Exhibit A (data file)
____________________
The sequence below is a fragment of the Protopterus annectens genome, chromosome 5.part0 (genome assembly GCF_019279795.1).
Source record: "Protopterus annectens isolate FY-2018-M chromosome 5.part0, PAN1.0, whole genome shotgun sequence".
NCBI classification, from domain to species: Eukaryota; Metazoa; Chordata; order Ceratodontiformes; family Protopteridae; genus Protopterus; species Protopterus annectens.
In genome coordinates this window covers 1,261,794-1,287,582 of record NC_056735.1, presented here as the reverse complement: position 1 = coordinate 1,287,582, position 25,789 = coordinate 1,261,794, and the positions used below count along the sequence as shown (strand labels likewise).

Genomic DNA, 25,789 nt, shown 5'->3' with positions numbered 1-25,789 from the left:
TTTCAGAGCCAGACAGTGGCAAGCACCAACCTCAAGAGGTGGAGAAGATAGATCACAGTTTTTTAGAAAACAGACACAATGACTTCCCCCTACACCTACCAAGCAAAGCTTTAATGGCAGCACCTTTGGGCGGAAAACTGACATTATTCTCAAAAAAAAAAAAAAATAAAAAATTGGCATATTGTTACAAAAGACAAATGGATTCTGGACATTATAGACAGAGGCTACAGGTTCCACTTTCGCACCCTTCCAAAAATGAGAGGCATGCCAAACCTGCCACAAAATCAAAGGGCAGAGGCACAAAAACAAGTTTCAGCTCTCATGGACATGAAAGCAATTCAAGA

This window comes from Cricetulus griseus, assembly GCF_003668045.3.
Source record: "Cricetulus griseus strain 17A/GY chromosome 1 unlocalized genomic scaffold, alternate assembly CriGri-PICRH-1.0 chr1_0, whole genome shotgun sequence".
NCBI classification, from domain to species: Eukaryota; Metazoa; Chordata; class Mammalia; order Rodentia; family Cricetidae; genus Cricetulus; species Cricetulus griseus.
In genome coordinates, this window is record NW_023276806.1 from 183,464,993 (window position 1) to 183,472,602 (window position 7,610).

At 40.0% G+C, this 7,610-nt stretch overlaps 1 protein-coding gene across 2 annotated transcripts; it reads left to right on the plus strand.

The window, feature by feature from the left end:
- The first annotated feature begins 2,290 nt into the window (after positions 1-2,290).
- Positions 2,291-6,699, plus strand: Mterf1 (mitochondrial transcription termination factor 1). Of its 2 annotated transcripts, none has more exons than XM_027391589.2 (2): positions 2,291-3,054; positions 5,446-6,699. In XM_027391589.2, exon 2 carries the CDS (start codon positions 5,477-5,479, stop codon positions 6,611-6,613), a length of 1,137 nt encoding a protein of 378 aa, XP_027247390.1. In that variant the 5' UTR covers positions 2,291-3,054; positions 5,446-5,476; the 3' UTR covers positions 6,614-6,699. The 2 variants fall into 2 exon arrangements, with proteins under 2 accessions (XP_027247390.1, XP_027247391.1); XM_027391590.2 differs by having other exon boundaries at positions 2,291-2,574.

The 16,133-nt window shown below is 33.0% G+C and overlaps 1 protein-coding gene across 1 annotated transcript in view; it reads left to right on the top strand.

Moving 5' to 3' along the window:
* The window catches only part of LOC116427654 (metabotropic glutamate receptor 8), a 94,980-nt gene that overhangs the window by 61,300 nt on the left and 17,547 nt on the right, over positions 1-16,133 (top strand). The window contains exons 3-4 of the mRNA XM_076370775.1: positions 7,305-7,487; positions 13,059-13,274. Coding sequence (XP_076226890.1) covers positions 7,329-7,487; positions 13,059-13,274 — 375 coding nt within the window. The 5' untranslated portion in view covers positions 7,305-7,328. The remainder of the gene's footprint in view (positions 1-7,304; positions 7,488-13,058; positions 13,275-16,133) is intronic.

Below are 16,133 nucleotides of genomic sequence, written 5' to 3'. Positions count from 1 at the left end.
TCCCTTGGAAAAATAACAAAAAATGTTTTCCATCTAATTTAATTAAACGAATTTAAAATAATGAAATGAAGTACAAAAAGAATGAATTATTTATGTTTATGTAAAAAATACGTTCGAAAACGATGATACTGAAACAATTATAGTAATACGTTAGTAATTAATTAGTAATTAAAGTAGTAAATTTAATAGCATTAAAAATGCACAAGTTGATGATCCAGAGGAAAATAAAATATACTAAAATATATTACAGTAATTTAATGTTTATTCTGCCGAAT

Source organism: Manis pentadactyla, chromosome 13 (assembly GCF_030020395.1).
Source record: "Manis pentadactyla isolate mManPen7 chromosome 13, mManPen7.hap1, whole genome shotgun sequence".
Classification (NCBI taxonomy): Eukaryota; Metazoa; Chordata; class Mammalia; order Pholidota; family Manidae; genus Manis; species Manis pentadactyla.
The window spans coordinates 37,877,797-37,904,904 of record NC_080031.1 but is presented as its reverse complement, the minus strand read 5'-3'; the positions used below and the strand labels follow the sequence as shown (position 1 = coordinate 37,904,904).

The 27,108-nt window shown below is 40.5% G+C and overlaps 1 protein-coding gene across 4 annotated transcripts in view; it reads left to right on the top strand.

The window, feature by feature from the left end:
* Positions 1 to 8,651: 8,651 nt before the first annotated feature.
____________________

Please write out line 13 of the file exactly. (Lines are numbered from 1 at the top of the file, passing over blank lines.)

- The first annotated feature begins 2,290 nt into the window (after positions 1-2,290).